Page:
"Feedback Loop" is a term used to describe any process in a system that uses the outcome of a situation as future input. If we are to apply this concept to email, then basically a feedback loop is any feature or mechanism that provides information of the outcome of an email with which we use for future delivery.
Tracking opens or clicks, for example, can be part of a feedback loop. An email is sent, the recipient opens the email, this data is transmitted back to the sender, and the sender uses this data for future sends. You will often see "Feedback Loops" referred to as "FBLs". However, right now, the terms "FBLs" & "Feedback Loops" in the email industry have been monopolized by ISPs to refer to the features they use to notify senders of complaints specifically.
What is a complaint?
The first question you might have is "What is a complaint?". A complaint is whenever a recipient receives an email to their Inbox and they intentionally mark the email as Spam or Junk.
In most email clients this will move the email from the Inbox to the Spam/Junk folder and in most cases will cause any future emails from the same sender or of similar content to be put into the Spam/Junk folder as well. This is very different from deleting an email.
By marking an email as Spam or Junk the recipient is telling their Internet Service Provider or Email Server that the email is unsolicited.
Are IP addresses used as identifiers?
Email is sent via an IP address. An IP address is a numerical identifier assigned to each device that accesses the internet.
When an email is sent, it is sent via the IP address of the device. It can get more complicated than that, but the important thing to know is that IP addresses are used in part to identify the sender.
Most email providers such as Yahoo, Hotmail, Gmail, & AOL offer senders the ability to register their IP address that is used to send email. That way, if a recipient marks any email as Spam, the ISP can forward a notification of this action to the sender. This is known as an "Abuse Report" or "Complaint". Email etiquette then demands that the sender block any future emails to the recipient who complained, or remove the recipient address completely from their list.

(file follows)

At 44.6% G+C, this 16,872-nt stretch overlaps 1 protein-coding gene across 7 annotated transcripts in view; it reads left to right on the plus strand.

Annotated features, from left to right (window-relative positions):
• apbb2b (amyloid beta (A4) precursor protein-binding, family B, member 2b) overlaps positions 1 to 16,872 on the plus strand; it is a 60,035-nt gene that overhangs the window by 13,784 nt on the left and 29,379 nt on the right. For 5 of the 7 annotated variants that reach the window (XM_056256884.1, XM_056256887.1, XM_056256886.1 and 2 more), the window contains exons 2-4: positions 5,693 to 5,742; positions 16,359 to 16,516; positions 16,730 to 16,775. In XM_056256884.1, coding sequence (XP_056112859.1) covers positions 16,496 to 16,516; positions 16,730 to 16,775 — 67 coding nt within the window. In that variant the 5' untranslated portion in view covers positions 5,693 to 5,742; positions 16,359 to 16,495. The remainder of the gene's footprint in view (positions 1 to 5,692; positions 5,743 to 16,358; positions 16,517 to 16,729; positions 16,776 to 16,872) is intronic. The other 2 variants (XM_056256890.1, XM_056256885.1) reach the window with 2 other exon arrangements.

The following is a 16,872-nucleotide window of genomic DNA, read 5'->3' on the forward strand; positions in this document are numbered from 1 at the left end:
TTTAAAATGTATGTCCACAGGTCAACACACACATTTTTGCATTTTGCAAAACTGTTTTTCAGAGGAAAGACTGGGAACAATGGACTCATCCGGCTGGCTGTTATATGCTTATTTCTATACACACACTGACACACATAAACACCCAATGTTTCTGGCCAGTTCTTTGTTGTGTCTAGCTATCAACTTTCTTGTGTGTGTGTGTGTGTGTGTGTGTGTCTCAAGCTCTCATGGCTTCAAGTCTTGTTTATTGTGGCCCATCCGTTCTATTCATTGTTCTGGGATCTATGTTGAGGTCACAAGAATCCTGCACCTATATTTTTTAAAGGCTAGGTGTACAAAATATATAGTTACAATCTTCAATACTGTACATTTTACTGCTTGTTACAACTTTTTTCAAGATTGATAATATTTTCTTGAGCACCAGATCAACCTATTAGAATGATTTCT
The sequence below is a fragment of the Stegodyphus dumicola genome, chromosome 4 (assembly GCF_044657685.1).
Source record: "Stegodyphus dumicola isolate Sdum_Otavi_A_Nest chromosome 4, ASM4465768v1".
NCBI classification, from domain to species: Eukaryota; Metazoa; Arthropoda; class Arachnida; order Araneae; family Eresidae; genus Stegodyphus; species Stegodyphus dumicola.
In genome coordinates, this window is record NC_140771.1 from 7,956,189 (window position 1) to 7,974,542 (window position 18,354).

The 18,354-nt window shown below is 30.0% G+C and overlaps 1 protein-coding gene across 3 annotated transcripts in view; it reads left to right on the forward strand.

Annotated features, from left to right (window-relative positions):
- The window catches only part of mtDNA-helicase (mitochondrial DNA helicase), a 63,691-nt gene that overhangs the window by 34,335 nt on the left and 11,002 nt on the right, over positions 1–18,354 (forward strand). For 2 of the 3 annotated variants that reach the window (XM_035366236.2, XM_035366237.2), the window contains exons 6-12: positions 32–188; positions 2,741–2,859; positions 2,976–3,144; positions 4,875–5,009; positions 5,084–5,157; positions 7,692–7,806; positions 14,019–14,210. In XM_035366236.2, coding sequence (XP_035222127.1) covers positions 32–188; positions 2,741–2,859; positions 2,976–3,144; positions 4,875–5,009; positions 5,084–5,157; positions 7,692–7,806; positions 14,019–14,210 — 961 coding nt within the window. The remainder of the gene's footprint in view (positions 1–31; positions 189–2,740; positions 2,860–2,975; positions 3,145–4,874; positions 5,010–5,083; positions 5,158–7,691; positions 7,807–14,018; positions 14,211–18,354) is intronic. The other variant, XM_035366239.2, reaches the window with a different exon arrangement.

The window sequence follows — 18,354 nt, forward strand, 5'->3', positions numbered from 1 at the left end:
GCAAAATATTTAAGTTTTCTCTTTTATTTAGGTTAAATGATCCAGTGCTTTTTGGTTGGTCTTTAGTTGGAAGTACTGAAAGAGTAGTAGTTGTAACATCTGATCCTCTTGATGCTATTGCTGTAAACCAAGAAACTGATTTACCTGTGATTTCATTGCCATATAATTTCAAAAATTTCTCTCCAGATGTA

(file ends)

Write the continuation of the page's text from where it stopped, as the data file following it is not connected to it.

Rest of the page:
This is the process by which senders receive notifications of recipients who are marking their emails as Spam or Junk and In email, when you hear the term "Feedback Loops" this is the process that it is most likely referring to.
Do I have to set up Feedback loops?
No. Elastic Email takes care of this whole process for you. When you use Elastic Email, all emails are sent via our servers and IP addresses and we have already registered our IPs with most provider's feedback loops.
If you send an email via our service, and the recipient marks the email as Spam or Junk then that email will have a status of "Complaint" in your Elastic Email account. Any contact that receives a complaint will also be changed to a status of "Complaint" and will be blocked from receiving any future emails via the Elastic Email service.
Elastic Email closely monitors the rate of complaints for our senders.
The industry standard for an acceptable complaint rates is 0.1%. However, even a single complaint is something you should investigate as it can be a sign that you need to improve or change your list management practices. All efforts should be taken to ensure your recipients are positively engaging with your emails. Our blog
and help documentation
is full of information on the best ways to do that.
if you've got questions!